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Connexin-aequorin chimerae report cytoplasmic calcium environments along trafficking pathways leading to gap junction biogenesis in living COS-7 cells

George, Christopher H., Kendall, Jonathan M., Campbell, Anthony Keith and Evans, William Howard 1998. Connexin-aequorin chimerae report cytoplasmic calcium environments along trafficking pathways leading to gap junction biogenesis in living COS-7 cells. Journal of Biological Chemistry 273 (45) , pp. 29822-29829. 10.1074/jbc.273.45.29822

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Abstract

The cytoplasmic calcium environments along membrane trafficking pathways leading to gap junction intercellular communication channels at the plasma membrane were studied. Connexins, the constitutive proteins of gap junctions, were fused at their carboxyl terminus to the calcium-sensitive photoprotein aequorin. The cellular location of the chimeric proteins was determined by immunolocalization and subcellular fractionation. The generation of functional gap junctions by the connexin chimerae was monitored by the ability of the cells to exchange small dyes. Although aequorin fused to connexin-26 was nonfunctional, its ability to report Ca2+ and to form functional gap junctions was rescued by replacement of its cytoplasmic carboxyl tail with that of connexin-43. In COS-7 cells expressing these connexin-aequorin chimerae, calcium levels below the plasma membrane were higher (∼5 μm) than those in the cytoplasm (∼100 nm); gap junctions were able to transfer dyes under these conditions. Cytoplasmic levels of free calcium surrounding the ERGIC/Golgi reported by connexin-43 chimera (∼420 nm) were twice those measured by connexin-32 chimera (∼200 nm); both chimerae measured calcium levels substantially higher than those reported by a connexin-26 chimera (∼130 nm). Dispersion of the ERGIC and Golgi complex by brefeldin A led to a marked reduction in calcium levels. The results show that the various connexin chimerae were located in spatially different subcellular stores and that the ERGIC/Golgi regions of the cell maintain heterogeneous cytoplasmic domains of calcium. The implications of the subplasma-membrane Ca2+ levels on the gating of gap junctions are discussed.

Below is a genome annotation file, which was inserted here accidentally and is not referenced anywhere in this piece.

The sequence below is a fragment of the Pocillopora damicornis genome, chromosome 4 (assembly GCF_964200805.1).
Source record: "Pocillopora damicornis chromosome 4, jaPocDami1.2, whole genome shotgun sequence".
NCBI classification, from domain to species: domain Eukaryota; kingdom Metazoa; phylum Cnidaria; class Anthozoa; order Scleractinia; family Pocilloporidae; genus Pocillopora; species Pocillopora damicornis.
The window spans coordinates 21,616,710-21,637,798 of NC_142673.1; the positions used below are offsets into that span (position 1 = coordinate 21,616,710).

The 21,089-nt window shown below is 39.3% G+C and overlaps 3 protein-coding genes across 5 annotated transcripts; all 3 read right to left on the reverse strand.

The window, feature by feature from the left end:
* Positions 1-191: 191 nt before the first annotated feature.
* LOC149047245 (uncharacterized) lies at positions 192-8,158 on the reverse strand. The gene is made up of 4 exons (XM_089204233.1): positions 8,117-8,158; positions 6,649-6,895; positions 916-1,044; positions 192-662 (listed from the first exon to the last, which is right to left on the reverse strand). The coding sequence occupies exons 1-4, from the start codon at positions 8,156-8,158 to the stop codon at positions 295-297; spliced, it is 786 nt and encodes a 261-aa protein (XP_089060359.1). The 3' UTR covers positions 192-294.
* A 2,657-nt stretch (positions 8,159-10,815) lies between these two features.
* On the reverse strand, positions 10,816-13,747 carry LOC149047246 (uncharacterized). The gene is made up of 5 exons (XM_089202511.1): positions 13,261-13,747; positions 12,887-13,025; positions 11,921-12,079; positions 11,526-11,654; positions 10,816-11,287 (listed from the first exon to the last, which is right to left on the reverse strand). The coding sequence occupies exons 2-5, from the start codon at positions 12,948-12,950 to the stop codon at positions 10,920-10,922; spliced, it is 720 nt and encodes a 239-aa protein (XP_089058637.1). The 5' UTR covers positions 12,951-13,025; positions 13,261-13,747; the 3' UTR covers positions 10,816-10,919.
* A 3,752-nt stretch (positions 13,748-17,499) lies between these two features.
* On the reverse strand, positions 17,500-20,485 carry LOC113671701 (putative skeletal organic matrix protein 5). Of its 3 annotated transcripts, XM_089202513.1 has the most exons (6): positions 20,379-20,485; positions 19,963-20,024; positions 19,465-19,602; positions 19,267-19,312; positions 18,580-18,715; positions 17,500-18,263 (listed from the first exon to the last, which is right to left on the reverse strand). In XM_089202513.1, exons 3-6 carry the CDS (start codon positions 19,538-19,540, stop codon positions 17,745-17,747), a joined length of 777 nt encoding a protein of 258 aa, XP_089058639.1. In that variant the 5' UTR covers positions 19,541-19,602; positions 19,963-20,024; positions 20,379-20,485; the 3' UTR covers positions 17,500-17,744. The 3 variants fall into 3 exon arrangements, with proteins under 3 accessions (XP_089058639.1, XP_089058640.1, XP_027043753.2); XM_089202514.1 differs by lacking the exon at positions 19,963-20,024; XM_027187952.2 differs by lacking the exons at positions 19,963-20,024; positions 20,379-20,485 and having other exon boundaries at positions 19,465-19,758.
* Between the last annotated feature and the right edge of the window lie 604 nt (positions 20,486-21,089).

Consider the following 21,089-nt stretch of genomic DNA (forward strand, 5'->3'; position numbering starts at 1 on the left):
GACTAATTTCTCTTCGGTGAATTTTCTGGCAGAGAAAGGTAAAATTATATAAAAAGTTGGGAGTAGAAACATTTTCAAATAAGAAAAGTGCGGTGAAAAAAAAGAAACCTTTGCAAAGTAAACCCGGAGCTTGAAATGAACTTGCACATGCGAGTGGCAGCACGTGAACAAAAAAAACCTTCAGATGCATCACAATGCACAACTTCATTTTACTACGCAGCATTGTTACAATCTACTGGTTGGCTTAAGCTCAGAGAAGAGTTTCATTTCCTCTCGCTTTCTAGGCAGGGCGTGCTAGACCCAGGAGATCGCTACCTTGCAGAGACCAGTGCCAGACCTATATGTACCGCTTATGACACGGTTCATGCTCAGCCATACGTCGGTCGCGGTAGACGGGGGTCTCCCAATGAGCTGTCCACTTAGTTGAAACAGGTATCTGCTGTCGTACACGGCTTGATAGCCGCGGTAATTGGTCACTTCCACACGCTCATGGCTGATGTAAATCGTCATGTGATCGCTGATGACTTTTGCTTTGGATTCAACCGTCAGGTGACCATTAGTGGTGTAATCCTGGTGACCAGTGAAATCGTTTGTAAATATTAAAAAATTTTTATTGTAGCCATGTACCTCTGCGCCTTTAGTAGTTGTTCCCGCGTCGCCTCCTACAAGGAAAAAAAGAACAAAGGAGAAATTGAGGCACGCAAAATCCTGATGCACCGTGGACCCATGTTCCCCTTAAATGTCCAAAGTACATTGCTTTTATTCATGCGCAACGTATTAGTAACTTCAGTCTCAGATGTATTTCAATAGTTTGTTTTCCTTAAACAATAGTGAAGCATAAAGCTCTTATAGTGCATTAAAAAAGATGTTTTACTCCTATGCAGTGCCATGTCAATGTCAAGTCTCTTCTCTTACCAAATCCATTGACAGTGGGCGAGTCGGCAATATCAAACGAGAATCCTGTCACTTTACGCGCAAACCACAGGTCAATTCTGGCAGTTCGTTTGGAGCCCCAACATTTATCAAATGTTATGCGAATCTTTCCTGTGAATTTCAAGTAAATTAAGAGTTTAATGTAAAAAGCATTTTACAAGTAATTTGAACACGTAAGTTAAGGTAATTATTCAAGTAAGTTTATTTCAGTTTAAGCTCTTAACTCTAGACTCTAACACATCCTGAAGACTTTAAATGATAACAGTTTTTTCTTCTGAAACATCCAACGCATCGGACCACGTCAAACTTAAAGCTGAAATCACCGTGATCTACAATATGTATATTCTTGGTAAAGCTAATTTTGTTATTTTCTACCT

Item Type: Article
Date Type: Publication
Status: Published
Schools: Medicine
Pharmacy
Subjects: Q Science > QD Chemistry
R Medicine > RM Therapeutics. Pharmacology
Publisher: American Society for Biochemistry and Molecular Biology
ISSN: 0021-9258
Last Modified: 28 Jun 2019 02:45
URI: http://orca-mwe.cf.ac.uk/id/eprint/22518

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